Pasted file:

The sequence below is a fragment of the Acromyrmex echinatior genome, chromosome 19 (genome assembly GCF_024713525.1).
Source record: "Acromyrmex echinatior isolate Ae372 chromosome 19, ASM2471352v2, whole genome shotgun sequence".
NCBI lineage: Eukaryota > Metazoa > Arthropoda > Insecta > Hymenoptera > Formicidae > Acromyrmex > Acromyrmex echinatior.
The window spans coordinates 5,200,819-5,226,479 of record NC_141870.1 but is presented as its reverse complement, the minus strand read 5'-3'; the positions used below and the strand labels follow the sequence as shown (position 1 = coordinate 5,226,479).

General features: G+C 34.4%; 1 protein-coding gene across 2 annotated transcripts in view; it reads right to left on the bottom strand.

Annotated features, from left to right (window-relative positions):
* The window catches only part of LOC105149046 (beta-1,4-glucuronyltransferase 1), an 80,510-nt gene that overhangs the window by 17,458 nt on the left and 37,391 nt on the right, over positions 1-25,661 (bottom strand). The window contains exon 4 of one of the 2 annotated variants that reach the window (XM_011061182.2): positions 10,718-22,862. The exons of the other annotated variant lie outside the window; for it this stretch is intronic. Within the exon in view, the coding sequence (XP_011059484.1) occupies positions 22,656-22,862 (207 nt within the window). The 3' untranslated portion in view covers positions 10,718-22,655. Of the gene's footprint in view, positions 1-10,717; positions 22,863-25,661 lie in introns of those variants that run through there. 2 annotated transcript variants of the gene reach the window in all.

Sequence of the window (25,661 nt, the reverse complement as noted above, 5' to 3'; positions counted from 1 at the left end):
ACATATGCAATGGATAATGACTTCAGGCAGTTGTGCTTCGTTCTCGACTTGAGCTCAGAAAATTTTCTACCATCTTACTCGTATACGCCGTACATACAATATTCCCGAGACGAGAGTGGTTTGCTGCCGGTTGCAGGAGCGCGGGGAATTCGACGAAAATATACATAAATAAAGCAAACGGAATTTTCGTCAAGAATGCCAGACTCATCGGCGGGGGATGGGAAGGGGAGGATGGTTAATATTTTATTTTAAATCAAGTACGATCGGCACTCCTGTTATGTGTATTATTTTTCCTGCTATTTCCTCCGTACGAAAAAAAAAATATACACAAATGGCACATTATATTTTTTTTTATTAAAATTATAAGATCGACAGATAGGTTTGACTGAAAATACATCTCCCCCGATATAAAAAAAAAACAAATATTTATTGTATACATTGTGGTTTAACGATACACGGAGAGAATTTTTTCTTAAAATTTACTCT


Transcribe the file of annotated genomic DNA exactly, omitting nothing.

The sequence below is a fragment of the Acromyrmex echinatior genome, chromosome 19 (genome assembly GCF_024713525.1).
Source record: "Acromyrmex echinatior isolate Ae372 chromosome 19, ASM2471352v2, whole genome shotgun sequence".
NCBI lineage: Eukaryota > Metazoa > Arthropoda > Insecta > Hymenoptera > Formicidae > Acromyrmex > Acromyrmex echinatior.
The window spans coordinates 5,200,819-5,226,479 of record NC_141870.1 but is presented as its reverse complement, the minus strand read 5'-3'; the positions used below and the strand labels follow the sequence as shown (position 1 = coordinate 5,226,479).

General features: G+C 34.4%; 1 protein-coding gene across 2 annotated transcripts in view; it reads right to left on the bottom strand.

Annotated features, from left to right (window-relative positions):
* The window catches only part of LOC105149046 (beta-1,4-glucuronyltransferase 1), an 80,510-nt gene that overhangs the window by 17,458 nt on the left and 37,391 nt on the right, over positions 1-25,661 (bottom strand). The window contains exon 4 of one of the 2 annotated variants that reach the window (XM_011061182.2): positions 10,718-22,862. The exons of the other annotated variant lie outside the window; for it this stretch is intronic. Within the exon in view, the coding sequence (XP_011059484.1) occupies positions 22,656-22,862 (207 nt within the window). The 3' untranslated portion in view covers positions 10,718-22,655. Of the gene's footprint in view, positions 1-10,717; positions 22,863-25,661 lie in introns of those variants that run through there. 2 annotated transcript variants of the gene reach the window in all.

Sequence of the window (25,661 nt, the reverse complement as noted above, 5' to 3'; positions counted from 1 at the left end):
ACATATGCAATGGATAATGACTTCAGGCAGTTGTGCTTCGTTCTCGACTTGAGCTCAGAAAATTTTCTACCATCTTACTCGTATACGCCGTACATACAATATTCCCGAGACGAGAGTGGTTTGCTGCCGGTTGCAGGAGCGCGGGGAATTCGACGAAAATATACATAAATAAAGCAAACGGAATTTTCGTCAAGAATGCCAGACTCATCGGCGGGGGATGGGAAGGGGAGGATGGTTAATATTTTATTTTAAATCAAGTACGATCGGCACTCCTGTTATGTGTATTATTTTTCCTGCTATTTCCTCCGTACGAAAAAAAAAATATACACAAATGGCACATTATATTTTTTTTTATTAAAATTATAAGATCGACAGATAGGTTTGACTGAAAATACATCTCCCCCGATATAAAAAAAAAACAAATATTTATTGTATACATTGTGGTTTAACGATACACGGAGAGAATTTTTTCTTAAAATTTACTCT